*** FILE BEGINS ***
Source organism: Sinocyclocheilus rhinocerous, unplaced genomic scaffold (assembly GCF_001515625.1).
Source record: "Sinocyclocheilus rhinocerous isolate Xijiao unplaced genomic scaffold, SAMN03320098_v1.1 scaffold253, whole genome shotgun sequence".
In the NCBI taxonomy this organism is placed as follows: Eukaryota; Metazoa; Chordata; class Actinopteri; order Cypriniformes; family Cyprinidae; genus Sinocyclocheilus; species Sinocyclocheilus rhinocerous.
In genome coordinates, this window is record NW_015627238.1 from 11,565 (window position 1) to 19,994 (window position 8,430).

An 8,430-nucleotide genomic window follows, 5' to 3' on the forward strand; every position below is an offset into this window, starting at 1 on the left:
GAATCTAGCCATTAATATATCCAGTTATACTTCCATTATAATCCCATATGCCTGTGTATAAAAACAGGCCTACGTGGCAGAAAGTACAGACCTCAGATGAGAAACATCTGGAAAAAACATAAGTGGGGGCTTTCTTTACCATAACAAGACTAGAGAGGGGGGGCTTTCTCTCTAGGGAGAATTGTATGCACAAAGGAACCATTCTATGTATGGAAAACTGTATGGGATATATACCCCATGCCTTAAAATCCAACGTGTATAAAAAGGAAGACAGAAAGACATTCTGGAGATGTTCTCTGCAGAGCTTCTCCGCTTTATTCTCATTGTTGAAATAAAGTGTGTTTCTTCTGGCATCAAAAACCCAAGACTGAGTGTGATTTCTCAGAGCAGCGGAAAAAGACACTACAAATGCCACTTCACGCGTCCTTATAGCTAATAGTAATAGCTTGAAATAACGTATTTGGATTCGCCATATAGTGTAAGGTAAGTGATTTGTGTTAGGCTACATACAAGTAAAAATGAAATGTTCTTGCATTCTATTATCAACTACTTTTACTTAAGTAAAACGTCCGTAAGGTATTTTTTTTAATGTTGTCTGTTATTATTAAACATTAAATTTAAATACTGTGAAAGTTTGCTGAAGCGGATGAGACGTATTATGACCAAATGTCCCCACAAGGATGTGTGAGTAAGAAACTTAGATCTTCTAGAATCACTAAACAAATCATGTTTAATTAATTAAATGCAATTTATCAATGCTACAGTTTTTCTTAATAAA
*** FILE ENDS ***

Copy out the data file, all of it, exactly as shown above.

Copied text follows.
Source organism: Sinocyclocheilus rhinocerous, unplaced genomic scaffold (assembly GCF_001515625.1).
Source record: "Sinocyclocheilus rhinocerous isolate Xijiao unplaced genomic scaffold, SAMN03320098_v1.1 scaffold253, whole genome shotgun sequence".
In the NCBI taxonomy this organism is placed as follows: Eukaryota; Metazoa; Chordata; class Actinopteri; order Cypriniformes; family Cyprinidae; genus Sinocyclocheilus; species Sinocyclocheilus rhinocerous.
In genome coordinates, this window is record NW_015627238.1 from 11,565 (window position 1) to 19,994 (window position 8,430).

An 8,430-nucleotide genomic window follows, 5' to 3' on the forward strand; every position below is an offset into this window, starting at 1 on the left:
GAATCTAGCCATTAATATATCCAGTTATACTTCCATTATAATCCCATATGCCTGTGTATAAAAACAGGCCTACGTGGCAGAAAGTACAGACCTCAGATGAGAAACATCTGGAAAAAACATAAGTGGGGGCTTTCTTTACCATAACAAGACTAGAGAGGGGGGGCTTTCTCTCTAGGGAGAATTGTATGCACAAAGGAACCATTCTATGTATGGAAAACTGTATGGGATATATACCCCATGCCTTAAAATCCAACGTGTATAAAAAGGAAGACAGAAAGACATTCTGGAGATGTTCTCTGCAGAGCTTCTCCGCTTTATTCTCATTGTTGAAATAAAGTGTGTTTCTTCTGGCATCAAAAACCCAAGACTGAGTGTGATTTCTCAGAGCAGCGGAAAAAGACACTACAAATGCCACTTCACGCGTCCTTATAGCTAATAGTAATAGCTTGAAATAACGTATTTGGATTCGCCATATAGTGTAAGGTAAGTGATTTGTGTTAGGCTACATACAAGTAAAAATGAAATGTTCTTGCATTCTATTATCAACTACTTTTACTTAAGTAAAACGTCCGTAAGGTATTTTTTTTAATGTTGTCTGTTATTATTAAACATTAAATTTAAATACTGTGAAAGTTTGCTGAAGCGGATGAGACGTATTATGACCAAATGTCCCCACAAGGATGTGTGAGTAAGAAACTTAGATCTTCTAGAATCACTAAACAAATCATGTTTAATTAATTAAATGCAATTTATCAATGCTACAGTTTTTCTTAATAAA